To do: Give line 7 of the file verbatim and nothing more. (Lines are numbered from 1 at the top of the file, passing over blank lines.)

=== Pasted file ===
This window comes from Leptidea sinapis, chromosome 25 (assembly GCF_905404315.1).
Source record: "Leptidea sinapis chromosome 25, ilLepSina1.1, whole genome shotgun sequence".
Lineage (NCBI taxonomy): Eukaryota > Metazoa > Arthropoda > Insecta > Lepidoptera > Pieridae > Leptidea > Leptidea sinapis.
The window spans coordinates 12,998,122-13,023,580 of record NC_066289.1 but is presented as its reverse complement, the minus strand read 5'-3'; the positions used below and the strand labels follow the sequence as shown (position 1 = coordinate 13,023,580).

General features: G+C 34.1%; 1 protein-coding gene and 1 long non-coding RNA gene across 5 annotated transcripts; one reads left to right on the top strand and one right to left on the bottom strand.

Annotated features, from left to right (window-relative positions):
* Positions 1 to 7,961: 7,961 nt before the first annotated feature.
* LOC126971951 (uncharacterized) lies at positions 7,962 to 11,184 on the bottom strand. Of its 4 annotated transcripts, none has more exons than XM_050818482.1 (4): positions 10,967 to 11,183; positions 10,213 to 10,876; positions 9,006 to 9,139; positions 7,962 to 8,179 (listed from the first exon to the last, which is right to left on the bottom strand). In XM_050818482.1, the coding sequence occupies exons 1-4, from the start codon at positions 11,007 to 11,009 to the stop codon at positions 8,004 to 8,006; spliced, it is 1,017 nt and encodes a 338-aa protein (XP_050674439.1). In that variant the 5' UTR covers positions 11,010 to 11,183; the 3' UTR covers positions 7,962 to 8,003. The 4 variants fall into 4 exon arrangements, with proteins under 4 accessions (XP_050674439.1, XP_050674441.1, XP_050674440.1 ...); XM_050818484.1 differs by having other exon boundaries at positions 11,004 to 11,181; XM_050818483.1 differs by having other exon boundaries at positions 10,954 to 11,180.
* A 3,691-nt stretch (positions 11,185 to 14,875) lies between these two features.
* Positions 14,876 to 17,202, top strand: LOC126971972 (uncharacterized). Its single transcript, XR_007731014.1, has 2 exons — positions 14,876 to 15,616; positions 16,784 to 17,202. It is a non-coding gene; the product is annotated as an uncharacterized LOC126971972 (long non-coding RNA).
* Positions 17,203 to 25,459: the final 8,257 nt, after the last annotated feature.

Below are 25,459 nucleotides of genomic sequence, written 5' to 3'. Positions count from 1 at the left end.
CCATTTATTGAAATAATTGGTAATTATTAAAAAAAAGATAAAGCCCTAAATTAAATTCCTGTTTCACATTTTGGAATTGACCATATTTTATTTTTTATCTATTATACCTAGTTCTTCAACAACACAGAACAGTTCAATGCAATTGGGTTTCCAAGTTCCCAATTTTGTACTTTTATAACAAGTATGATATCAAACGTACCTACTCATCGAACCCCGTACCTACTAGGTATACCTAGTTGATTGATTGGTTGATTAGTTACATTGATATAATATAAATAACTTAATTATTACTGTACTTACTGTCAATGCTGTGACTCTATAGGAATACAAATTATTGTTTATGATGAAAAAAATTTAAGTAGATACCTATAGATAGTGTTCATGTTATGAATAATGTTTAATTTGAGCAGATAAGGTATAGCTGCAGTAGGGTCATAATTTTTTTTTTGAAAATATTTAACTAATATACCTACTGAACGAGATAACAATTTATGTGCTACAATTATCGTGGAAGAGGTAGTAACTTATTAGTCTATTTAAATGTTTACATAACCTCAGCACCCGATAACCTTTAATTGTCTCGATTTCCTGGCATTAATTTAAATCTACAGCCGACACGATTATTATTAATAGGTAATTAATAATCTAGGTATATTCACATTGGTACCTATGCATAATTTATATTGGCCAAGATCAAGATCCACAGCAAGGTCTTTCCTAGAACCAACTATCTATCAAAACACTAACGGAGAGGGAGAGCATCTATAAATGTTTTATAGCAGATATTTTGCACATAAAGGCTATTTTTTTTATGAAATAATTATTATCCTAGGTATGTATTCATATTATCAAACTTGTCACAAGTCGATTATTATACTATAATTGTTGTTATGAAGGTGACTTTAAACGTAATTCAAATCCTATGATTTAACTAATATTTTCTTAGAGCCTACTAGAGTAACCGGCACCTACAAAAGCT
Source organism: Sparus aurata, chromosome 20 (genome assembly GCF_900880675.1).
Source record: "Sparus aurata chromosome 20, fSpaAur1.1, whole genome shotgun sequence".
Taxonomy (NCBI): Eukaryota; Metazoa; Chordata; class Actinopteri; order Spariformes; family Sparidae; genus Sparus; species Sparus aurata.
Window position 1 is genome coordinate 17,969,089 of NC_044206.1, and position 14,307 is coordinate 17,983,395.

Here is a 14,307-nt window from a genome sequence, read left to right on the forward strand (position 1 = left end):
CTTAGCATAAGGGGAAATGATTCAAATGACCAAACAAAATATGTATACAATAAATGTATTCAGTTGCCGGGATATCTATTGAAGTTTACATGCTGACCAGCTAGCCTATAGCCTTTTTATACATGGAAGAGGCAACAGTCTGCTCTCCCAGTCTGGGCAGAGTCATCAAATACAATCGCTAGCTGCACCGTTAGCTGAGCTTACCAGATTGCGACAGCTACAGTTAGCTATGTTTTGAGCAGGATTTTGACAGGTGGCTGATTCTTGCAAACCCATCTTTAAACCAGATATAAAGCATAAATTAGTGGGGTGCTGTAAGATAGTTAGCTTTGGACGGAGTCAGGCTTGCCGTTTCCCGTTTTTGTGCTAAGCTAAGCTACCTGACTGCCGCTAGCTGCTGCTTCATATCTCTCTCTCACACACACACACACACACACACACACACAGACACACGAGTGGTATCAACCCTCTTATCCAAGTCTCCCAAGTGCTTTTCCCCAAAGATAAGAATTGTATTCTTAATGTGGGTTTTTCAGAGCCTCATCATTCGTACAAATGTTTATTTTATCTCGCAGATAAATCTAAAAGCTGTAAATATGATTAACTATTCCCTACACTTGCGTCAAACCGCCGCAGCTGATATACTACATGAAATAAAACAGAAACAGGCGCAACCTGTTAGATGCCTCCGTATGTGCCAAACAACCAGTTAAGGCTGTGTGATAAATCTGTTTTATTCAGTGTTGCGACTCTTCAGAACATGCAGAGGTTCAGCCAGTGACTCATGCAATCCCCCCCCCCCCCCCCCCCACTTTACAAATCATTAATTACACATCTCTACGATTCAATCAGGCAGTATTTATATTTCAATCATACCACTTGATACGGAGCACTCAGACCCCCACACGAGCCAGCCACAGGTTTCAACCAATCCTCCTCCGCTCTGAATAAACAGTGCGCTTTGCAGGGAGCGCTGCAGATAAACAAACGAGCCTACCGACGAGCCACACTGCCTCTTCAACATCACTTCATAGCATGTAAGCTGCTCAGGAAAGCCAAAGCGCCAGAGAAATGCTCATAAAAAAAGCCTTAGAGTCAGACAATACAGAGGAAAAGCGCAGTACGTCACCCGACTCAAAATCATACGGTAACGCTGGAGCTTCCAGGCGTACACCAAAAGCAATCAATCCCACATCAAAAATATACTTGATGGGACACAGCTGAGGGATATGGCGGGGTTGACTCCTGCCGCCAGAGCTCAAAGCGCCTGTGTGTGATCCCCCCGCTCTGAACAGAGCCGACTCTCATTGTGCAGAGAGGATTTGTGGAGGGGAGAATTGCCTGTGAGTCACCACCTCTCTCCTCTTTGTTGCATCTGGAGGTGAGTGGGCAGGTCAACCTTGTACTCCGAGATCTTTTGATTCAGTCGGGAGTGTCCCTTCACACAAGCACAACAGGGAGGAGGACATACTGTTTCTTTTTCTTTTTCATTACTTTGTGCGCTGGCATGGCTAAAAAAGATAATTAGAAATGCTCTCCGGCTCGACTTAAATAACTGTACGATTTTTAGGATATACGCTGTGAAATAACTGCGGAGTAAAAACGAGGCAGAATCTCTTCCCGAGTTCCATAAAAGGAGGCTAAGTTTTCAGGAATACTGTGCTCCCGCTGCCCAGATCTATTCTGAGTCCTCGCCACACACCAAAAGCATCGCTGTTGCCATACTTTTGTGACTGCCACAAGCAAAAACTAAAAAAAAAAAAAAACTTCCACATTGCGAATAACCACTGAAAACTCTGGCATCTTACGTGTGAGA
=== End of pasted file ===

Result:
* Positions 1 to 7,961: 7,961 nt before the first annotated feature.